These are the twilight days of the rule of Palestinian President Mahmoud Abbas in the West Bank. The slow process of collapse in anticipation of the end of his rule continues, and is now accepted as an undeniable fact by most of those involved.
- Palestinian security forces clash with supporters of Abbas rival in West Bank refugee camps
- Abbas, Hamas leaders hold first talks in two years to discuss Palestinian unity
- In rare move, Israel secretly approved Palestinian construction in West Bank
Abbas is facing open challenges from within his own Fatah movement, as well as from Hamas and recently even rather undisguised subversion on the part of Arab nations. His increasing isolation has raised the internal tensions in Ramallah, and it is possible this will have implications both for stability within the Palestinian territories, and for its charged relations with Israel.
It seems Abbas’ more difficult challenge is the threat from within, on the part of senior Fatah leader Mohammed Dahlan. Abbas does not hide his contempt for Dahlan, who was in charge when the Gaza Strip fell to Hamas in a violent military revolt in June 2007.
There is undeniable paranoia toward Dahlan in the Palestinian president’s office, but lately some of that feeling seems to be justified. This week the conflict between the Abbas and Dahlan spilled over into violent protests in Palestinian refugee camps in Jenin, Balata in Nablus and al-Am’ari in Ramallah.
What sparked the clash was two conferences organized by Dahlan under academic auspices in Egypt with the participation of hundreds of activists. One of the conferences, held in Cairo in cooperation with a research institute affiliated with the Al-Ahram newspaper, was supposedly on the problem of establishing the Palestinian state. But the leadership of the Palestinian Authority saw it as a provocative show of strength on Dahlan’s part — with Egyptian backing. The PA tried to make it difficult for Palestinians from the territories to travel to Cairo, but many came from the West Bank in indirect routes, while others travelled via Gaza, with the approval of Hamas and Egypt.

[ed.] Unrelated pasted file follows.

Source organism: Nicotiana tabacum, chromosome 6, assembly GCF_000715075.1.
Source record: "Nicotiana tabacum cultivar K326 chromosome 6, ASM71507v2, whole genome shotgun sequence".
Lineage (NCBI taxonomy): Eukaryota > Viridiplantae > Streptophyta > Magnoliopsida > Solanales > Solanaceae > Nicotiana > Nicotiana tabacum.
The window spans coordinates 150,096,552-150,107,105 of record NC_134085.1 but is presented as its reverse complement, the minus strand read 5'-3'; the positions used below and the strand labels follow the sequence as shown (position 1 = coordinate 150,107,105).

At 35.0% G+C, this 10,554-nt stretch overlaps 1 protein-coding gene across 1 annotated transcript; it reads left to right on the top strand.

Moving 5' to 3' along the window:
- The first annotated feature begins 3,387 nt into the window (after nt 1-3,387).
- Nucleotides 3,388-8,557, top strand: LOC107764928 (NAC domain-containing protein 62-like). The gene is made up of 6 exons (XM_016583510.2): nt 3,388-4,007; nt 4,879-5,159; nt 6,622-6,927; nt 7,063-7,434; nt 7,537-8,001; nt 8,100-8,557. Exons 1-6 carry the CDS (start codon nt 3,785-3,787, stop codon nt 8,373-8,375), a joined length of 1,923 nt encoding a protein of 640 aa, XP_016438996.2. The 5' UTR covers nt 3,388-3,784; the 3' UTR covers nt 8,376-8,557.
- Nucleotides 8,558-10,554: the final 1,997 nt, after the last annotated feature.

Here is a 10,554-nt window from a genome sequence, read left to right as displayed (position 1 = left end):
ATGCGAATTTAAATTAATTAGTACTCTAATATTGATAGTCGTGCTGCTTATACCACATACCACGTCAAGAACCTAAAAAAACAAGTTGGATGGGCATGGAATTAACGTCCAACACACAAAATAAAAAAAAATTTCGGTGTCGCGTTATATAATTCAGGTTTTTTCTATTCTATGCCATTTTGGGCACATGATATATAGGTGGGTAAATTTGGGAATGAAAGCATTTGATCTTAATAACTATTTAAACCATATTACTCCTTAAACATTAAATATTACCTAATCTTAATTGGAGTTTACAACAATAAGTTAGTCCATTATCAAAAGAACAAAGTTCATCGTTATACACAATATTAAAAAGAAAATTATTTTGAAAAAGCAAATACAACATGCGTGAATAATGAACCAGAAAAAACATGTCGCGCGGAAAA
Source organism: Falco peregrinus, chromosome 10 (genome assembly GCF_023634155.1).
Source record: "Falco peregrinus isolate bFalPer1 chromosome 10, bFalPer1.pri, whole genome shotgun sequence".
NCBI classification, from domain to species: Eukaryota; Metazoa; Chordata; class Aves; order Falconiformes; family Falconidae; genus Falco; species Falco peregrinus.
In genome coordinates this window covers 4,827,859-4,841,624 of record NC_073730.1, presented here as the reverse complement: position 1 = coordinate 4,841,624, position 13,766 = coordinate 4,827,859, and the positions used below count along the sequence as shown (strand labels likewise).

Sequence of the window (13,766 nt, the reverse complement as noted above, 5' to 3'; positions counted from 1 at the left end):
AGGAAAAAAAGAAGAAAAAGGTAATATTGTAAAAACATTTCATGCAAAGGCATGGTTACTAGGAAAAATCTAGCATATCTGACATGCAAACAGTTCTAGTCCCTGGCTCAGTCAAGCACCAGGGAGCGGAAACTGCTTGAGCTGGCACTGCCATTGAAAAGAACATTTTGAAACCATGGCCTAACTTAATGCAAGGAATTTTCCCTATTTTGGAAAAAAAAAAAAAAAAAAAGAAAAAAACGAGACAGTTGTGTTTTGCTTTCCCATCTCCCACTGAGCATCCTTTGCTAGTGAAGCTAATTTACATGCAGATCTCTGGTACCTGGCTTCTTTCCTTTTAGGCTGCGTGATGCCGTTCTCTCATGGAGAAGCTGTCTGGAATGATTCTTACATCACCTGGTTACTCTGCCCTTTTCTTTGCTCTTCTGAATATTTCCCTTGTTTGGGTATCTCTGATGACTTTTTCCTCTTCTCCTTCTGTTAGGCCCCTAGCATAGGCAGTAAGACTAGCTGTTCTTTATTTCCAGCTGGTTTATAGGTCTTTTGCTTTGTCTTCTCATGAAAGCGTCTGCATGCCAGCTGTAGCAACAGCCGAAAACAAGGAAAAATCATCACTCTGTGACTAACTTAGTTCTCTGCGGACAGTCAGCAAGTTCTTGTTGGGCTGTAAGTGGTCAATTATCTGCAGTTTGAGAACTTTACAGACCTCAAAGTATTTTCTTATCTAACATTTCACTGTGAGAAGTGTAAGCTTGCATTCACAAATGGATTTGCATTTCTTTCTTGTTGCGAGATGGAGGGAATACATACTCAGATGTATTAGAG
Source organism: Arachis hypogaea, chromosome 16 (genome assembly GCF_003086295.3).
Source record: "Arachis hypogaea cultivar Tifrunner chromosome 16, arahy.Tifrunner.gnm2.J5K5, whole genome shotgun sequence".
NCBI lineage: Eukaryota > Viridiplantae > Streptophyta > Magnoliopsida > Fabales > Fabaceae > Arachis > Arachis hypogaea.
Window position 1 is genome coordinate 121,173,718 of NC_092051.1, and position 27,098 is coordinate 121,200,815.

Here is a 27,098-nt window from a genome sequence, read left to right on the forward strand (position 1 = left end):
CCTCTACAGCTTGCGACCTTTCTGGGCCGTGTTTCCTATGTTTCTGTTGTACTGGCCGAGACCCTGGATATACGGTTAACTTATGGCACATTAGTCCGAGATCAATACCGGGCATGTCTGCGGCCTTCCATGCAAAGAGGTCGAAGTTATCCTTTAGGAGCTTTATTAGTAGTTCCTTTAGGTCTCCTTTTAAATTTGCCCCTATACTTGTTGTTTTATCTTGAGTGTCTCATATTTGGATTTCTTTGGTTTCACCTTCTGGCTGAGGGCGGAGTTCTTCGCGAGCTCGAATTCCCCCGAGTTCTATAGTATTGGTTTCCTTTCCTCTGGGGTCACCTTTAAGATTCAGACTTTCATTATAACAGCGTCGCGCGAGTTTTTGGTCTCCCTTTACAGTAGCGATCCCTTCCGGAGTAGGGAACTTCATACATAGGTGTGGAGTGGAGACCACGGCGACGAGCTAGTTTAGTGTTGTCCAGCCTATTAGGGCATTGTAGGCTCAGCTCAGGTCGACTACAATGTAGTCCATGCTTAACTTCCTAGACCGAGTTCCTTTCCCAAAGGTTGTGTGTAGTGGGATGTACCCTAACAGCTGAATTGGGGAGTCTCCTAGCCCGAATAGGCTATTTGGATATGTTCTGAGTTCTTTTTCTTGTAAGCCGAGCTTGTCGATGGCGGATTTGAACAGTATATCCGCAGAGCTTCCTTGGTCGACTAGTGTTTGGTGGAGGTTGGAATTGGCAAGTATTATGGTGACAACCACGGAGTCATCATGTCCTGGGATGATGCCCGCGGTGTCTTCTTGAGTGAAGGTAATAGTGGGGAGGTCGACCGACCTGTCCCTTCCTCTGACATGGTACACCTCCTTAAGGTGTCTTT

When one of them, Jihad Tamliya, a resident of al-Am’ari, returned to the West Bank after the conference, he discovered that his membership in Fatah institutions had been revoked. The response to this, and the removal of other Fatah officials from their posts, was the violent protests in which hundreds participated. In Jenin and Balata these clashes deteriorated into exchanges of fire between gunmen and Palestinian security forces.
Dahlan has touched on one of Abbas’ very sensitive nerves — his legitimacy as the representative of the Palestinian people. It has been over a decade since elections were last held in the Palestinian territories for the presidency or parliament. Abbas has spoken recently about holding elections for the Palestinian National Council, the parliament, but this is a promise his predecessor, Yasser Arafat, also did not keep. It would also require the participation of Palestinians in Arab countries. Abbas’ declarations look unfeasible, mostly in light of the PA’s failure to hold even local elections in the West Bank, which were scheduled for earlier in October, but have been postponed indefinitely.
Those around Abbas fear, apparently for good reason, that Dahlan is seeking to be the secret candidate of the new Arab quartet, composed of Saudi Arabia, Egypt, Jordan and the United Arab Emirates. As Ehud Yaari reported on Channel 2 at the beginning of October, this quartet is pushing for Nasser Al-Kidwa, Arafat’s nephew and the former PLO ambassador to the United Nations, to be Abbas’ successor. But Dahlan is trying to find a place for himself in the three- or four-man leadership in the future, on his way to climbing even higher up the ladder.